Toucan has developed a Chrome browser extension designed for people who want to learn a new language but haven’t found the motivation or the time.
Once installed, the extension will scan the text of any (English language) website you visit and automatically translate some of the words into the language you want to learn. If you move the mouse over the word, the original English word is displayed.
The startup was founded by CEO Taylor Nieman, CTO Shaun Merritt and CPO Brandon Dietz. Today it is announced that $ 3 million in seed capital has been raised under the leadership of GSV Ventures. with the participation of Amplifyher Ventures, Wonder Ventures, Golden Ventures, Halogen Ventures, Vitalize Ventures and strategic angel investors.
Dietz took a similar point of view, arguing that while language learning products like Rosetta Stone and Duolingo had some of the success, “getting people to change their behavior and go to that one website is such a big challenge” , especially regular basis.
Therefore, Toucan is designed to help users learn a new language (Spanish, French, Italian, German and Portuguese are currently supported) while surfing the Internet as usual without having to change their behavior.
According to Nieman, when taking digital or in-person classes, expansion can be used to solidify and expand your vocabulary. Or, if you’re not taking a class, you can still use Toucan on your own and it can help (as Dietz put it) “achieve that magical moment of realizing that you know a few words in other people’s languages”.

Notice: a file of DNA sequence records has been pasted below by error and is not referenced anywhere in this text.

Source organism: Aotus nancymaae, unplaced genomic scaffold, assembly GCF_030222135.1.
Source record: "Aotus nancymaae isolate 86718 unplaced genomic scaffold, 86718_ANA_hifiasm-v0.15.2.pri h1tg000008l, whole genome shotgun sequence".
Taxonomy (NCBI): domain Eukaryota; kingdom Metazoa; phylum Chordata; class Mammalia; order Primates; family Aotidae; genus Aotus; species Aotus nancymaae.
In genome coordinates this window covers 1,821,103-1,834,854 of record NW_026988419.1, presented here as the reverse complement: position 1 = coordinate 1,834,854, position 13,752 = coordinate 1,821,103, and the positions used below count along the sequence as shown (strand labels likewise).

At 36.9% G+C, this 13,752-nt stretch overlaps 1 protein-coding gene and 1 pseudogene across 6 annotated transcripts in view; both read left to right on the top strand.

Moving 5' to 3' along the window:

To ensure accuracy, the company works with translation teams, including college professors and students, while using natural language processing to understand the context in which words appear. Users can also report incorrectly translated words.
And Toucan is experimenting with fun ways to promote yourself, including the ability to “own” a word so that your name appears whenever a word is translated by Toucan. In fact, the Tukan team gave me the word “writer” – but since the property is currently vacant, I guess it’s not a bribe?
Finally, the company could charge individuals and companies to own certain words (aka sponsor). In addition, users can sign up for a premium subscription which gives them access to additional vocabulary. Dietz suggested that Toucan would continue to explore different business models, but said the team is committed to “accessible” education and will keep “a large part” of the offering free.
Looking ahead, Toucan plans to add new languages and launch browser extensions for Firefox and Safari. And finally, Nieman said the startup could apply the same approach to other subjects: “How does it look for history, for science, for mathematics, for general knowledge?”